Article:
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East Coast interns: Students represent CSUN in Washington, D.C.

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A group of students taking pictures together

A month has passed since the CSUN in D.C. Internship Program sent 22 students to Washington, D.C. to begin their four-month internship endeavors.

As one of the interns in the program, I’m learning how to navigate life in Washington while interning and going to school. Prior to this month, I had never experienced living outside of my parents’ home, let alone living outside of California. Before you ask, yes, I am freezing out here.

Besides the occasional 22-degree weather, the transition into life in Washington has been easier than I thought. I was ready to be filled with feelings of homesickness and trouble living outside of my parents’ house. I lucked out and have yet to be homesick, and I get along great with my three other roommates.

What helps keep me busy is my full-time internship with Habitat for Humanity International as the U.S. Advocacy Campaign intern. I’ve had no previous experience working with an advocacy group, but I’m finding that the work fulfills my passion for affordable housing across the U.S.

I do the standard busywork that is passed off to most interns, but I also work on projects that are published to the Habitat for Humanity resource site. The office culture is fairly laid-back, and I feel comfortable in the office setting so far.

After work on Mondays and Thursdays, the CSUN students convene in the classroom. We take a course on the history and culture of Washington, which gives us additional perspective as we set out to sightsee. The other class stresses the importance of professionalism, and guest speakers come in on a weekly basis to give us insight into how they paved their own career paths.

These days are also when I get to see the other CSUN students, the built-in network of friends that the CSUN in D.C. program provided me with. Everyone gets along well, and on weekends we have Nintendo Switch tournaments and go sightseeing together.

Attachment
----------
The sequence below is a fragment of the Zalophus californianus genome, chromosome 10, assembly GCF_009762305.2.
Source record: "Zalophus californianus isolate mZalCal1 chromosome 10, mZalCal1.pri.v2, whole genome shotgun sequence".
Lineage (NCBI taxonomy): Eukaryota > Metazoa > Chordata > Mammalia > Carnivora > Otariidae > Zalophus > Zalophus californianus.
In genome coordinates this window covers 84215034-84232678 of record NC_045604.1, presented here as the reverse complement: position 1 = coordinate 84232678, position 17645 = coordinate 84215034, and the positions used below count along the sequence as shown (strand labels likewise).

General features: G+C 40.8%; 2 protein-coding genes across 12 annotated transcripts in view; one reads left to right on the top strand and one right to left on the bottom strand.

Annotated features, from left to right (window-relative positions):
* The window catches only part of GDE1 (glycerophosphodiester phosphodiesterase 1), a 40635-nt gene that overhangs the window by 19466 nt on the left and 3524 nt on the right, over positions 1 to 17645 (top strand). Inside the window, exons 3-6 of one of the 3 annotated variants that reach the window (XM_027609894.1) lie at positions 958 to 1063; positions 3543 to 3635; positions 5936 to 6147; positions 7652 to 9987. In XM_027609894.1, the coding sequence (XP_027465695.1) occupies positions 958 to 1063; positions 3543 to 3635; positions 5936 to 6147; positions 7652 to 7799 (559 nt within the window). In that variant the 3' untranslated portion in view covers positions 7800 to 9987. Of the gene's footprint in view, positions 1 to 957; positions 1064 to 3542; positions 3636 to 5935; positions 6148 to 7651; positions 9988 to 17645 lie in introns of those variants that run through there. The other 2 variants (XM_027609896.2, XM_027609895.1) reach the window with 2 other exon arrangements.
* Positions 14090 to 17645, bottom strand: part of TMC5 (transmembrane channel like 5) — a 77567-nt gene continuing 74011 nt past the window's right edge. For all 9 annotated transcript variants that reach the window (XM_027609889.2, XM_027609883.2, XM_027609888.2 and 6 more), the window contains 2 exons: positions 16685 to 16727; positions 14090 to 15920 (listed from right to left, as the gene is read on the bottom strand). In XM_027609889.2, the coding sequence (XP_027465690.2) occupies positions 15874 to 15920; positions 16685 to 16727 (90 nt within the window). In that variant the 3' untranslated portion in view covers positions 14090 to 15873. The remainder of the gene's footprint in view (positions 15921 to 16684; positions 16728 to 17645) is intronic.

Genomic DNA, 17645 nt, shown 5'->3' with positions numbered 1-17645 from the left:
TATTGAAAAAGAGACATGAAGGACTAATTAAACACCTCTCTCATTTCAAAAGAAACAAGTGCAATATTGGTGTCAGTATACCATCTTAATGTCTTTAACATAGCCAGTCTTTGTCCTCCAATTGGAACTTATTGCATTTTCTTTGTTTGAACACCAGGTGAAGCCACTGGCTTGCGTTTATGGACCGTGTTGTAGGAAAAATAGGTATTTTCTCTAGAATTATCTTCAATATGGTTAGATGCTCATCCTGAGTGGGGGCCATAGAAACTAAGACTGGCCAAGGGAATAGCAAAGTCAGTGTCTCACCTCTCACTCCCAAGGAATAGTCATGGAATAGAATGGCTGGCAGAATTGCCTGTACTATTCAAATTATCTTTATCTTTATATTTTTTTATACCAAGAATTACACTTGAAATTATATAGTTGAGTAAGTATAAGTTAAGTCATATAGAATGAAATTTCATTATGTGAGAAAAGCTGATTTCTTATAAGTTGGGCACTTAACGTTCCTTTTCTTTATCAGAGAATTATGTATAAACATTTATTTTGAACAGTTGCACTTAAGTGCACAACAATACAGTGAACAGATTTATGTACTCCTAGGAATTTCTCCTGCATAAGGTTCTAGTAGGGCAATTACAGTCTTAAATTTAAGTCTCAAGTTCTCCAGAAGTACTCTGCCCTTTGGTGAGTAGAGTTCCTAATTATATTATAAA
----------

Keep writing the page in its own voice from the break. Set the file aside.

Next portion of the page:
The group isn’t just made up of just political science students. Chicano/a studies, Spanish, anthropology and journalism majors are representing their respective colleges from CSUN.

Andrea Mayorga is an anthropology major, and an intern with the Smithsonian Center for Folklife and Cultural Heritage. She helps her supervisor manage a virtual internship based on the Appalachian region.

Because she’s the only anthropology major in the program this semester, she’s occasionally found it difficult to find people who relate to her interests.

“It’s weird not being able to geek out over cultural aspects of this city,” said Mayorga. “I’ve found that political science majors have pretty strong communication skills, so it’s nice being able to have a great conversation.”

The city does have a distinct culture. Most of Washington’s residents work for the government and commute to Capitol Hill or in the neighboring downtown district.

“It’s been interesting to observe the differences in how people behave here versus at home,” said Melanie Cohen, a political science major. “This is definitely a serious town.”

Cohen is interning with the American Israel Public Affairs Committee, a lobbying group that advocates pro-Israel policies to Congress.

“I like how it is very small but at the same time it doesn’t feel like you’re in a small town,” said Cohen. “It’s super easy to get around.”

Some interns have the privilege of getting to experience working alongside the freshmen of the 116th Congress.

Marcy Banuelos, a Chicano/a studies and Spanish major, is an intern with Rep. Nanette Barragán (D-CA). Banuelos has experienced the demand representatives are under to please their constituents in a polarized political climate.

“I think it’s extremely rewarding because you get calls from people who are grateful for the work that they’re doing,” said Banuelos. “Congresswoman Barragán has been able to change lives which I think is impactful.”

Raquel Velazco and Raymond Acevedo, both political science majors, are interns with the CHC Bold PAC. The Democratic Political Action Committee is trying to increase the amount of diversity in the House and Senate.

“We work with a lot of congress members and we help them fundraise,” said Velazco. “It’s been really cool to sit in on their meetings, and you get to see politics in action and the behind the scenes work.”

“We see so many congresspeople daily,” said Acevedo. “You definitely can’t get something like that back home.”

The first month of the spring 2019 CSUN in D.C. program has come to an end, and in such a short amount of time, every student has made an impact in their respective offices and organizations. We will continue to network and explore, and bring even more success stories back to Northridge in May.

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